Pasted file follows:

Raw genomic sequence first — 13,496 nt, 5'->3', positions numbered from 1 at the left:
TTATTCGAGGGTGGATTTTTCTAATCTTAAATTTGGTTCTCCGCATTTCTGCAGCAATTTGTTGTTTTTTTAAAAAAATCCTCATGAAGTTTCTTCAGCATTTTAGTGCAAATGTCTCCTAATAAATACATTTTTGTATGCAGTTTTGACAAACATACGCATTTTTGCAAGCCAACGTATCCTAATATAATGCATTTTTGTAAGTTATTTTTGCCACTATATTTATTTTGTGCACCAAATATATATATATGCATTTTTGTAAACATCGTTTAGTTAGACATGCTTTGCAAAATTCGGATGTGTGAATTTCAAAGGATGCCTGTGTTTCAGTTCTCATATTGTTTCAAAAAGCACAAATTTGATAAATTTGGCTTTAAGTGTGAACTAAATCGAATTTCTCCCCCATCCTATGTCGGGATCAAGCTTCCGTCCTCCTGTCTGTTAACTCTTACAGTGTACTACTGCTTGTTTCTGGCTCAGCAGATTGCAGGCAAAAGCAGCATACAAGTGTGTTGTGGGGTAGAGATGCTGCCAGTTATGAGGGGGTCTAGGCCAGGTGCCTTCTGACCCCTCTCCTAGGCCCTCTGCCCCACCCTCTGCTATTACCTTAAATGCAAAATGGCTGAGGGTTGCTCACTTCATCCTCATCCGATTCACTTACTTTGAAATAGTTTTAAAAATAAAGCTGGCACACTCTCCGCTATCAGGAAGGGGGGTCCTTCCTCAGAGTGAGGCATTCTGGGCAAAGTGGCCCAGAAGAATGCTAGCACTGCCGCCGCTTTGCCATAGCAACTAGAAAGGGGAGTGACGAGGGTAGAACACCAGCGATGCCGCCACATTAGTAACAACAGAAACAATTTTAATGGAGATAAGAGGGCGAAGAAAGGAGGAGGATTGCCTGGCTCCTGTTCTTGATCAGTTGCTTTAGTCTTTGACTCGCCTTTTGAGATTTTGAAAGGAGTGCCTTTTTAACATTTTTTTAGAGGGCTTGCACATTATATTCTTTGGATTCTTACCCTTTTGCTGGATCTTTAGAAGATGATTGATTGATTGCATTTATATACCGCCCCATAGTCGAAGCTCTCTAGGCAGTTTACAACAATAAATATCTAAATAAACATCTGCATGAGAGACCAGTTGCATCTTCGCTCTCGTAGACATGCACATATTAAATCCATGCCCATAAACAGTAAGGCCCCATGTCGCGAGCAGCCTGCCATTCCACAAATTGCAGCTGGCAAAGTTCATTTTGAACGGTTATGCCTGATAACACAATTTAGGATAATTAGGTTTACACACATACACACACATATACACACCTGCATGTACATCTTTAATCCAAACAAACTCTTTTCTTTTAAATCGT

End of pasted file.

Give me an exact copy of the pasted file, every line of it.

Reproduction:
Raw genomic sequence first — 13,496 nt, 5'->3', positions numbered from 1 at the left:
TTATTCGAGGGTGGATTTTTCTAATCTTAAATTTGGTTCTCCGCATTTCTGCAGCAATTTGTTGTTTTTTTAAAAAAATCCTCATGAAGTTTCTTCAGCATTTTAGTGCAAATGTCTCCTAATAAATACATTTTTGTATGCAGTTTTGACAAACATACGCATTTTTGCAAGCCAACGTATCCTAATATAATGCATTTTTGTAAGTTATTTTTGCCACTATATTTATTTTGTGCACCAAATATATATATATGCATTTTTGTAAACATCGTTTAGTTAGACATGCTTTGCAAAATTCGGATGTGTGAATTTCAAAGGATGCCTGTGTTTCAGTTCTCATATTGTTTCAAAAAGCACAAATTTGATAAATTTGGCTTTAAGTGTGAACTAAATCGAATTTCTCCCCCATCCTATGTCGGGATCAAGCTTCCGTCCTCCTGTCTGTTAACTCTTACAGTGTACTACTGCTTGTTTCTGGCTCAGCAGATTGCAGGCAAAAGCAGCATACAAGTGTGTTGTGGGGTAGAGATGCTGCCAGTTATGAGGGGGTCTAGGCCAGGTGCCTTCTGACCCCTCTCCTAGGCCCTCTGCCCCACCCTCTGCTATTACCTTAAATGCAAAATGGCTGAGGGTTGCTCACTTCATCCTCATCCGATTCACTTACTTTGAAATAGTTTTAAAAATAAAGCTGGCACACTCTCCGCTATCAGGAAGGGGGGTCCTTCCTCAGAGTGAGGCATTCTGGGCAAAGTGGCCCAGAAGAATGCTAGCACTGCCGCCGCTTTGCCATAGCAACTAGAAAGGGGAGTGACGAGGGTAGAACACCAGCGATGCCGCCACATTAGTAACAACAGAAACAATTTTAATGGAGATAAGAGGGCGAAGAAAGGAGGAGGATTGCCTGGCTCCTGTTCTTGATCAGTTGCTTTAGTCTTTGACTCGCCTTTTGAGATTTTGAAAGGAGTGCCTTTTTAACATTTTTTTAGAGGGCTTGCACATTATATTCTTTGGATTCTTACCCTTTTGCTGGATCTTTAGAAGATGATTGATTGATTGCATTTATATACCGCCCCATAGTCGAAGCTCTCTAGGCAGTTTACAACAATAAATATCTAAATAAACATCTGCATGAGAGACCAGTTGCATCTTCGCTCTCGTAGACATGCACATATTAAATCCATGCCCATAAACAGTAAGGCCCCATGTCGCGAGCAGCCTGCCATTCCACAAATTGCAGCTGGCAAAGTTCATTTTGAACGGTTATGCCTGATAACACAATTTAGGATAATTAGGTTTACACACATACACACACATATACACACCTGCATGTACATCTTTAATCCAAACAAACTCTTTTCTTTTAAATCGT